Author’s Notes: Intrinsic Quality

I had already decided this thought by Dorothy Sayers deserved its own Post, but now I get to tag team with Mike Duran’s excellent Ten Steps to being a Mediocre Writer

Here’s the quote:
No piety in the worker will compensate for work that is not true to itself; for any work that is untrue to its own technique is a living lie.
Yet in Her own buildings, in Her own ecclesiastical art and music, in Her hymns and prayers, in Her sermons and in Her little books of devotion, the Church will tolerate, or permit a pious intention to excuse work so ugly, so pretentious, so tawdry and twaddling, so insincere and insipid, so bad as to shock and horrify any decent draftsman.
And why? Simply because She has lost all sense of the fact that the living and eternal truth is expressed in work only so far as that work is true in itself, to itself, to the standards of its own technique. She has forgotten that the secular vocation is sacred. Forgotten that a building must be good architecture before it can be a good church; that a painting must be well painted before it can be a good sacred picture; that work must be good work before it can call itself God’s work.
– Dorothy Sayers

The essential fact is that excellence is the mark of Christian endeavor. Resting in grace is one thing, but created in God’s image, we are obligated to strive. Period. Consider Jesus’ admonition to enter at the narrow gate, or read the book of Malachi to see God’s opinion of deliberate laziness, dishonest sacrifices, and sloppy devotion. I make no claims to mastery as a writer, glass artist or preacher/Bible Study leader, but this thought is a standard for me. A point of reference. A goal. I know when I’ve done my best. And I know when I’ve slapped it together.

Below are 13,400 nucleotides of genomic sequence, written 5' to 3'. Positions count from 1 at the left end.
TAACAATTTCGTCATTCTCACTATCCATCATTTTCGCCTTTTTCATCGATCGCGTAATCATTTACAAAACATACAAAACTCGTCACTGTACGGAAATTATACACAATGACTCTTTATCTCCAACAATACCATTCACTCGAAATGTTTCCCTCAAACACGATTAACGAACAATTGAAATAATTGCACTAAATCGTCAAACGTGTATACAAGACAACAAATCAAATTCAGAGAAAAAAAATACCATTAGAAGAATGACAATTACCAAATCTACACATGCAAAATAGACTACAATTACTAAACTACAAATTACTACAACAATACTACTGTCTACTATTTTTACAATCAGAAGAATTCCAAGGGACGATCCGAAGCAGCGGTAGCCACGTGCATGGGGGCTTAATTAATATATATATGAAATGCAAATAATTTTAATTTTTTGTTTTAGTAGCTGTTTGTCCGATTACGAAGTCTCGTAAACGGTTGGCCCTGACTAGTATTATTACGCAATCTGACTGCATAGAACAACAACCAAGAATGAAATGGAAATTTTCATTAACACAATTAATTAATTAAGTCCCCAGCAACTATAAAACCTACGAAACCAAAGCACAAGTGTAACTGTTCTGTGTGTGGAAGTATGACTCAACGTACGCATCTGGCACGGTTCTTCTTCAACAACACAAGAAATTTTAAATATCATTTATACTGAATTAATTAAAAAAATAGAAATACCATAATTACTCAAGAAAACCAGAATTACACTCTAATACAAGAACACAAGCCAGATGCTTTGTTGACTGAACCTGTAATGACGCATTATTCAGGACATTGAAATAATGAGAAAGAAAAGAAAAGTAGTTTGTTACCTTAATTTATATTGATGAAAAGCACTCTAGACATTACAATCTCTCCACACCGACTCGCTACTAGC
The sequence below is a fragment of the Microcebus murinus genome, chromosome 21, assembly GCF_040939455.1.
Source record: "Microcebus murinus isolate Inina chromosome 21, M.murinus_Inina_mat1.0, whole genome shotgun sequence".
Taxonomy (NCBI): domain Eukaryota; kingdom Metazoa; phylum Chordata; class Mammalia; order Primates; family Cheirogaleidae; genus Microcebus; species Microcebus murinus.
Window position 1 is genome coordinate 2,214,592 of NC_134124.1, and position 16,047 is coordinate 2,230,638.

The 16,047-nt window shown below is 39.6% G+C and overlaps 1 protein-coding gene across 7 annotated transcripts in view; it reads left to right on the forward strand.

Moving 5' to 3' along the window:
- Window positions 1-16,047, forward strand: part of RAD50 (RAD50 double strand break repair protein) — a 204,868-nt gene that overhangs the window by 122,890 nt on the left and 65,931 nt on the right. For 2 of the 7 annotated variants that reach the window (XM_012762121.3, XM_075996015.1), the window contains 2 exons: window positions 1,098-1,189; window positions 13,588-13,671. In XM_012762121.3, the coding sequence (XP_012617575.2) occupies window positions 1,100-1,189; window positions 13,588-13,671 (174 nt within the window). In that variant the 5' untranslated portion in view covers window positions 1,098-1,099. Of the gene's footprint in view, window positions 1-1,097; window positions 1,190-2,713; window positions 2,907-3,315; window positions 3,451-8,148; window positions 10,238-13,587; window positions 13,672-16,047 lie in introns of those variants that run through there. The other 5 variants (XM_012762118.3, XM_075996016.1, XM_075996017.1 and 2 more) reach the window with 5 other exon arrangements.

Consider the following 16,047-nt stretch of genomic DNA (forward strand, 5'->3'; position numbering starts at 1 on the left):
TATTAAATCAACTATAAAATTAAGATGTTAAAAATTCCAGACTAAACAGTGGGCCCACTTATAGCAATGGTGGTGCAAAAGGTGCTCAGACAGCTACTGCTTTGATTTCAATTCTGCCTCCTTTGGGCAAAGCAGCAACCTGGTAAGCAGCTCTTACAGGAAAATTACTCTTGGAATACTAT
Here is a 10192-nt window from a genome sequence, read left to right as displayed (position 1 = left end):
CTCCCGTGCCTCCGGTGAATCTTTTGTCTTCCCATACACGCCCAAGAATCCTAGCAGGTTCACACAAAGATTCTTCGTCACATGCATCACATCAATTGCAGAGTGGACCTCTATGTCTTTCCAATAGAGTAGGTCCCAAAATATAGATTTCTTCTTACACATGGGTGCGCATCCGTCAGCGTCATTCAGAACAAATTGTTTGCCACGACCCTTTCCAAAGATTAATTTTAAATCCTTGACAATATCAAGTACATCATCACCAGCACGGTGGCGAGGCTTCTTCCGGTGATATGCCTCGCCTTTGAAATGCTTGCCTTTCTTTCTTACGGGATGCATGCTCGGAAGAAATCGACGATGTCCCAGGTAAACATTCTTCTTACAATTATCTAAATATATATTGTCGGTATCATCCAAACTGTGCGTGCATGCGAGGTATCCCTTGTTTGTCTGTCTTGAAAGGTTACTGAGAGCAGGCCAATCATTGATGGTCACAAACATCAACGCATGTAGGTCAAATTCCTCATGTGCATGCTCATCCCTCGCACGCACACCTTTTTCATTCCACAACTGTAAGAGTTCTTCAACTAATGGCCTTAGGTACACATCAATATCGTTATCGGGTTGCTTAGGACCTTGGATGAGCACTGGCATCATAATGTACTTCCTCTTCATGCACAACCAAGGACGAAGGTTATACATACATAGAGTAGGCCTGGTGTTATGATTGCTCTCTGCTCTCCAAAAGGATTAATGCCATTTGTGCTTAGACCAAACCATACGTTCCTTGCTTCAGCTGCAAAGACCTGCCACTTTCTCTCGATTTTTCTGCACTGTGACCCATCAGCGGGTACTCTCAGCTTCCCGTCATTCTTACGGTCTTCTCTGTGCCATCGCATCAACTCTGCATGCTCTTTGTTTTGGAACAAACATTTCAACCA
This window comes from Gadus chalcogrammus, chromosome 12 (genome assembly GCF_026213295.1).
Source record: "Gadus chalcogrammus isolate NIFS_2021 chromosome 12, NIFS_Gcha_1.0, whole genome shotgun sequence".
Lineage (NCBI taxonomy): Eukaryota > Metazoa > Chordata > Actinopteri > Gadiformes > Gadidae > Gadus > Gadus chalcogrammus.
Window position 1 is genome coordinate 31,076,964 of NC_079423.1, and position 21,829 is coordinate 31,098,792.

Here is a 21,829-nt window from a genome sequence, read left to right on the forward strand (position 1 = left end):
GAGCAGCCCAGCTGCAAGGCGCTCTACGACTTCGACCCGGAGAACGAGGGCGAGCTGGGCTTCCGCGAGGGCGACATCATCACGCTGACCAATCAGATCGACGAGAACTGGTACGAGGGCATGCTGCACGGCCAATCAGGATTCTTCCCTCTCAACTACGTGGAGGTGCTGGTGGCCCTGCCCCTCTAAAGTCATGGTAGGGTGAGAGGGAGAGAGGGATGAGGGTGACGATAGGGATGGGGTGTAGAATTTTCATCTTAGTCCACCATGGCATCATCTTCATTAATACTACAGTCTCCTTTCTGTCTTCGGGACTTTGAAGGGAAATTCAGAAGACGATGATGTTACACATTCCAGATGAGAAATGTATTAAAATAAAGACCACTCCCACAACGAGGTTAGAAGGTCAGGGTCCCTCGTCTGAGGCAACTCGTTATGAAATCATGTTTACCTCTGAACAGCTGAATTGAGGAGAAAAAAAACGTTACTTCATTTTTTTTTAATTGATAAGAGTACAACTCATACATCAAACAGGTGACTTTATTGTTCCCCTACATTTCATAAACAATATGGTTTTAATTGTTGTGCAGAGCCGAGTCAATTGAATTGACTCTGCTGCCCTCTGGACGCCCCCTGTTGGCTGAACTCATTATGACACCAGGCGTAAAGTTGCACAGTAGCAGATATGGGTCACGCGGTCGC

No, I’m not advocating a works or performance mentality. I’m reinforcing the concept of being a responsible adult.

Someone once said that we’d reached a point in our society where the first responsibility of intelligent people was to re-state the obvious. The parable of the Invitation to the King’s Wedding Feast reveals our need to prioritize and stop making lame excuses. God preserve us from the spirit of pious mediocrity in any endeavor. God deserves better. The world needs better.

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